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F=ma at light speed

  1. May 10, 2008 #1
    Im just an amateur, and I read that Newton's Equation F=ma doesnt work when approaching light speeds because of a relative increase in mass at higher velocicites. What is the reason for this, if any, and is there a ratio between veolcity and relative mass I could use to make my calculations more accurate when dealing with light speed? Thanks!
     
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  3. May 10, 2008 #2

    Hootenanny

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    [itex]F = ma[/itex] may not work, but the full version of Newton's Second law does,

    [tex]\mathbf{F} = \frac{d\mathbf{p}}{dt}[/tex]

    even at velocities close to the speed of light. However, you should note that unlike the classical case, the acceleration is not generally in the same direction as the force.
     
    Last edited: May 10, 2008
  4. May 10, 2008 #3
    Thanks, but can you tell me what the variables d, p, and t are? Im new here and not yet familiar with most full formulas
     
  5. May 10, 2008 #4
    In special relativity it is also F = m0A. And this forumla always works!

    But the difference is that A is a 4-vector. A is the 4-acceleration vector which is basically the derivative of the 4-velocity vector with respect to proper time. And the 4-velocity vector is basically the change in direction in spacetime with respect to proper time. But note that we have four, not three, directions in spacetime!
    In addition there is the 4-energy-momentum vector which is mass times the 4-velocity vector.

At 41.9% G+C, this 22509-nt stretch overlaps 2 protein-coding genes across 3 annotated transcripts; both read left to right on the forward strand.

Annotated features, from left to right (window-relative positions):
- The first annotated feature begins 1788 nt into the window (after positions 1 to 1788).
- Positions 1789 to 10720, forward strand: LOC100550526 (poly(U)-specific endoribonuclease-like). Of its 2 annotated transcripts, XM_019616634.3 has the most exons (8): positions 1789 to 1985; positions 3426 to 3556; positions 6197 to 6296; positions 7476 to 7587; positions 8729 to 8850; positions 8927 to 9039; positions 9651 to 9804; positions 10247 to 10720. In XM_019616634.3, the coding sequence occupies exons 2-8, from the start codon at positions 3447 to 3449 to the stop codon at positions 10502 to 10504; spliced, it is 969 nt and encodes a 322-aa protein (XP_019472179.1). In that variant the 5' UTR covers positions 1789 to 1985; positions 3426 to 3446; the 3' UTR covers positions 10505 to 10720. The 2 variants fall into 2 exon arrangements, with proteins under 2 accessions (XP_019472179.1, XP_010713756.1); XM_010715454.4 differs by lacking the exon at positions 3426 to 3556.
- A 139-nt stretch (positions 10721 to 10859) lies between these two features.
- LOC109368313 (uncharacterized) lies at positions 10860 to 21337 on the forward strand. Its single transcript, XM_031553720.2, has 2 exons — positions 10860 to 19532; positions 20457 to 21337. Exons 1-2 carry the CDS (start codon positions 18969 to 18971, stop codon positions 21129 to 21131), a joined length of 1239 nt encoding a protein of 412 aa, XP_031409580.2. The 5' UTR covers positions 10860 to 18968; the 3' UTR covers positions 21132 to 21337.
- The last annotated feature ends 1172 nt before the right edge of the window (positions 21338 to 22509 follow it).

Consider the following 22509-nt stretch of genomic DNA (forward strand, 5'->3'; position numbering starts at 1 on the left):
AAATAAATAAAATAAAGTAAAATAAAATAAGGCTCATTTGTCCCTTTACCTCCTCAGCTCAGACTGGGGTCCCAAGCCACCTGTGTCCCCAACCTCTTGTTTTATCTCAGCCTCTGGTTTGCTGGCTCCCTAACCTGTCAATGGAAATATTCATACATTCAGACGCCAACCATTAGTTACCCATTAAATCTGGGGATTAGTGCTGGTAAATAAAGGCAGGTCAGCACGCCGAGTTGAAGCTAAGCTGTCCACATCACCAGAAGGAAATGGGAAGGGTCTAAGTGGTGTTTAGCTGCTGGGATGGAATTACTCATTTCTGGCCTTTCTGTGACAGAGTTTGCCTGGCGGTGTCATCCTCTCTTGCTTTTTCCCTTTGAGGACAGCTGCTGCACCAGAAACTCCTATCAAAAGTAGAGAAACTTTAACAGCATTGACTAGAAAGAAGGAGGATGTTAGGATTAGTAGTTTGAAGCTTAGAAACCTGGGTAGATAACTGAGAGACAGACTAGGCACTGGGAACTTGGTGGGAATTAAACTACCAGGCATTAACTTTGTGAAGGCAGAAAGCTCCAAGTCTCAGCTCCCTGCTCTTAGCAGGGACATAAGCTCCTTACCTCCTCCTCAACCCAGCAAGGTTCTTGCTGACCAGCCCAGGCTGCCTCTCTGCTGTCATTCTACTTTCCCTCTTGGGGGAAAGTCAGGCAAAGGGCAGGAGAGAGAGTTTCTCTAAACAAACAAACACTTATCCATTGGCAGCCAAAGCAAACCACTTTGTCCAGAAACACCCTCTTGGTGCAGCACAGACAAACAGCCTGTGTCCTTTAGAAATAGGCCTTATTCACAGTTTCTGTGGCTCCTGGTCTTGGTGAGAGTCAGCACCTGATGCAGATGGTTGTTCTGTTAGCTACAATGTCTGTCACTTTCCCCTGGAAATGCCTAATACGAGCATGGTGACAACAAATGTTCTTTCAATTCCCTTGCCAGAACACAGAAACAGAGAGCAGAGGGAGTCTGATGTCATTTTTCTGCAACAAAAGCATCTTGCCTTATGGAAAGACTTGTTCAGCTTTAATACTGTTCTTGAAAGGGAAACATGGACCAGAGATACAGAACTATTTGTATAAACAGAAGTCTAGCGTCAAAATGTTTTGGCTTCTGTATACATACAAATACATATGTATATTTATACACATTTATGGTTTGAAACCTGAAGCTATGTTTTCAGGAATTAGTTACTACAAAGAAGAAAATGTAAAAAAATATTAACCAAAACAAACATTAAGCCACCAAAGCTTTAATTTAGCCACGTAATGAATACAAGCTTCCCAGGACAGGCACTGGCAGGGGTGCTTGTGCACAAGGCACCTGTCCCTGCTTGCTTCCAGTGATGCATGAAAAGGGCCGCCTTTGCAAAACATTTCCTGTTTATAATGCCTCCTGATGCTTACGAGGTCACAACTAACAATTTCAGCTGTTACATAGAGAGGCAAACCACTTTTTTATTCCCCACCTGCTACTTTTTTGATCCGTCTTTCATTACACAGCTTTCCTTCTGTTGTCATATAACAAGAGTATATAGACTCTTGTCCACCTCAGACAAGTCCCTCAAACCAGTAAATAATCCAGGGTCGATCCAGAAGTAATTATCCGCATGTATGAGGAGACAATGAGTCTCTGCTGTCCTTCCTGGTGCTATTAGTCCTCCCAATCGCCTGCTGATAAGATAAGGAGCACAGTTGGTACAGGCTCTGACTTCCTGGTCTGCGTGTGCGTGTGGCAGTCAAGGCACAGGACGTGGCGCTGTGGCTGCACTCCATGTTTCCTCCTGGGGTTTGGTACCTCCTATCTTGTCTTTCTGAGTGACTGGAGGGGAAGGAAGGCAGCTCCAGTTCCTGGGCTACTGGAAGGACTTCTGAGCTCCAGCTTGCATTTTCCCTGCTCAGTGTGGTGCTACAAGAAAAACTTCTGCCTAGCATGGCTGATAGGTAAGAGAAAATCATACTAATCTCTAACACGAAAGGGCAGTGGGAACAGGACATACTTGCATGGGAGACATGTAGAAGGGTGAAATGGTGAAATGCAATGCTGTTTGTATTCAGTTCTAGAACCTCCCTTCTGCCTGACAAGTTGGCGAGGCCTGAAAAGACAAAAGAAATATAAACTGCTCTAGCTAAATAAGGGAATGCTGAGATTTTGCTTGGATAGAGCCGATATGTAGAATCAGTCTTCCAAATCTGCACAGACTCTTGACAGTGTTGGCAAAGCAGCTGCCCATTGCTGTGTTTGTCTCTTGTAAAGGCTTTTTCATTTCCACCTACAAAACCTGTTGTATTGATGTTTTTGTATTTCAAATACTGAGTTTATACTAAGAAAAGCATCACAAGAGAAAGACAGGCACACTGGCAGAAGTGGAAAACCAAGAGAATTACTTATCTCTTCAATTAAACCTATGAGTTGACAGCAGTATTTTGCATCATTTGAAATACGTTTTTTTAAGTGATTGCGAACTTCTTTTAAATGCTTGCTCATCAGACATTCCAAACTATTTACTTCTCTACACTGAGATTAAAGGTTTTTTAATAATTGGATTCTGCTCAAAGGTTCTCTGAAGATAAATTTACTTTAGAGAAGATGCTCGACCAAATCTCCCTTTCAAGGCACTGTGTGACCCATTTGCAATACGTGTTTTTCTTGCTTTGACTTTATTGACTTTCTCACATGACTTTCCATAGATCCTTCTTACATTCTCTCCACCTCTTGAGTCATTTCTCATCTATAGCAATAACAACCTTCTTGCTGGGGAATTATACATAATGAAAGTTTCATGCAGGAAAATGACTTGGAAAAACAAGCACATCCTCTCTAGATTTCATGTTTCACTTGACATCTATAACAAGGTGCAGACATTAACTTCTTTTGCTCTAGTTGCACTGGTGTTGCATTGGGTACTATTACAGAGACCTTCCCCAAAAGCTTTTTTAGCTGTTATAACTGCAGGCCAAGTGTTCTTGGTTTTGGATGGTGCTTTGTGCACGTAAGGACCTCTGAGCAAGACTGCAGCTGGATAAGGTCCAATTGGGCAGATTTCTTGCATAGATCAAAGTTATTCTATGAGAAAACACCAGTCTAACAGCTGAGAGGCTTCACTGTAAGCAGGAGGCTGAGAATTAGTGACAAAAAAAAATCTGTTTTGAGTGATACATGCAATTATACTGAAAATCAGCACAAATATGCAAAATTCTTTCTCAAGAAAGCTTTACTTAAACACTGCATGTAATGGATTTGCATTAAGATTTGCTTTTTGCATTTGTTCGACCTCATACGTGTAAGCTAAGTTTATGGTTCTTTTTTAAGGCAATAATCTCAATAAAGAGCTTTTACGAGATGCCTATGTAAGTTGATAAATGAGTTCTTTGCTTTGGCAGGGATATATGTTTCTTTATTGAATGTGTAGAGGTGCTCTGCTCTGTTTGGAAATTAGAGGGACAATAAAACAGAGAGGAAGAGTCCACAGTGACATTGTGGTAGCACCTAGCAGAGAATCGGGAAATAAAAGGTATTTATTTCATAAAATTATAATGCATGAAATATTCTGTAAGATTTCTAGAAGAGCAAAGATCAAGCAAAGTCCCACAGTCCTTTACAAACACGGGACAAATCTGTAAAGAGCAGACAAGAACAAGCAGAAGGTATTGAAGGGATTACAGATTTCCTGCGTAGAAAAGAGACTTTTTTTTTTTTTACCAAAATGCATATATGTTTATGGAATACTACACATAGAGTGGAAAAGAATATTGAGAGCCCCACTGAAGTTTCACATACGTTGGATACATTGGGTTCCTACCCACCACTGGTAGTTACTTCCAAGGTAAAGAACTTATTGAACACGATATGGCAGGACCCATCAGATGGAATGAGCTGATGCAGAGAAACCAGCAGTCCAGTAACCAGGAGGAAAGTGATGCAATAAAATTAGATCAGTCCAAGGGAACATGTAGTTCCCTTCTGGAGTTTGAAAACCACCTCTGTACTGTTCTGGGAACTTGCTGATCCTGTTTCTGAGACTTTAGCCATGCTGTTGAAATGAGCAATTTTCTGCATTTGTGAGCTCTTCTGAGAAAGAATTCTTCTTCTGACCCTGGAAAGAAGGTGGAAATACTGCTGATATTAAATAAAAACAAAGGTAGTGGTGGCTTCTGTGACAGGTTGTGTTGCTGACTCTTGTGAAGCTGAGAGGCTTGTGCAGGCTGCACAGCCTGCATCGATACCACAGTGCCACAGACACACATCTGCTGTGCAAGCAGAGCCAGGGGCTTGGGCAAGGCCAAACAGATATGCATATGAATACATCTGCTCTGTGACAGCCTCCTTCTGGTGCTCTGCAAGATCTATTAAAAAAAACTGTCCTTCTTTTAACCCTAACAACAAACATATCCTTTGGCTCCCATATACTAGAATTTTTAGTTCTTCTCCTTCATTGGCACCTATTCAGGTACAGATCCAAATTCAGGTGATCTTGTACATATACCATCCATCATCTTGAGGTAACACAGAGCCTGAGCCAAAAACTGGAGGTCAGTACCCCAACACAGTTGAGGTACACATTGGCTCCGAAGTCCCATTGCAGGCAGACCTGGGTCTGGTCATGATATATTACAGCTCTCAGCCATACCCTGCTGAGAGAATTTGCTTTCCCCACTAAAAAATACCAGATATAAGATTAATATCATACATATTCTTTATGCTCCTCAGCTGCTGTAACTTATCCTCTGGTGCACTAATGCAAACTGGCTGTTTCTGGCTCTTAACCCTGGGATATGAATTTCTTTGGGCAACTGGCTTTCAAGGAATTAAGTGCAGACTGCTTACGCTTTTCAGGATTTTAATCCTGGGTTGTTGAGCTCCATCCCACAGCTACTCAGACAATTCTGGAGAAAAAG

Four vectors are simple and elegant.

    As you can see it is pretty straightforward, we simply have to add the extra direction in relativity. :smile:
     
  6. May 10, 2008 #5

    Hootenanny

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    p is the momentum of the particle and,

    [tex]\frac{d}{dt}[/tex]

    Is the first derivative with respect to time. I'm guessing that you haven't done any calculus if you haven't seen this notation before. If that is the case, a more appropriate formulation would be,

    [tex]m\mathbf{a} = \mathbf{F} - \frac{\left(\mathbf{F}\mathbf{\cdot}\mathbf{v}\right)\mathbf{v}}{c^2}[/tex]

    You should note that the product [itex]\left(\mathbf{F}\mathbf{\cdot}\mathbf{v}\right)[/itex] isn't simply a scalar multiplication, rather it's the dot product between the two vectors (force and velocity).
     
  7. May 10, 2008 #6

    malawi_glenn

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    the d's mean that you take the derivative of momentum (p), with respect to time (t)

    Veolcity = [tex] \frac{d\vec{r}}{dt} [/tex]

    Acceleration = [tex] \frac{d\vec{v}}{dt} [/tex]

    Momentum = [tex] \vec{p} = \gamma m \vec{v} [/tex]

    Where: [tex] \gamma = \frac{1}{\sqrt{1-(v/c)^2}} [/tex]
     
  8. May 10, 2008 #7
    You lost me. Could you explain that in terms that an 8th grader who's only in Geometry could understand?
     
  9. May 10, 2008 #8

    Hootenanny

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    8th grade, so you're about fourteen right? Without wanting to sound too harsh, I'm afraid that you're going to have a difficult time understanding this. Perhaps in a few years when you've done some more advanced mathematics (and basic physics) courses you might be able to have another go, but at the moment relativity is a little above your level. Which begs the question why are you studying SR? Is it for a project, or are you just generally interested?
     
  10. May 10, 2008 #9
    I am interested, and I wanted to see around how much U-235 you would have to fission (at 100% efficiency) to propel the space shuttle to light speed (i know its not that simple, but i wanted a round number to see how much you would need) and at the moment all I can do is use F=ma because thats all I know, but I was hoping that there would be some sort of ratio to how fast you go to how much mass you gain, because then I could simply tack that on to my equation and plug in the numbers and solve again, with a more accurate answer.
     
  11. May 10, 2008 #10
    I think it is great that someone who is 14 years old is asking questions about relativity. I think a 14 year old should already understand derivatives. Myself I was 12 years old when I became familiar and understood special relativity.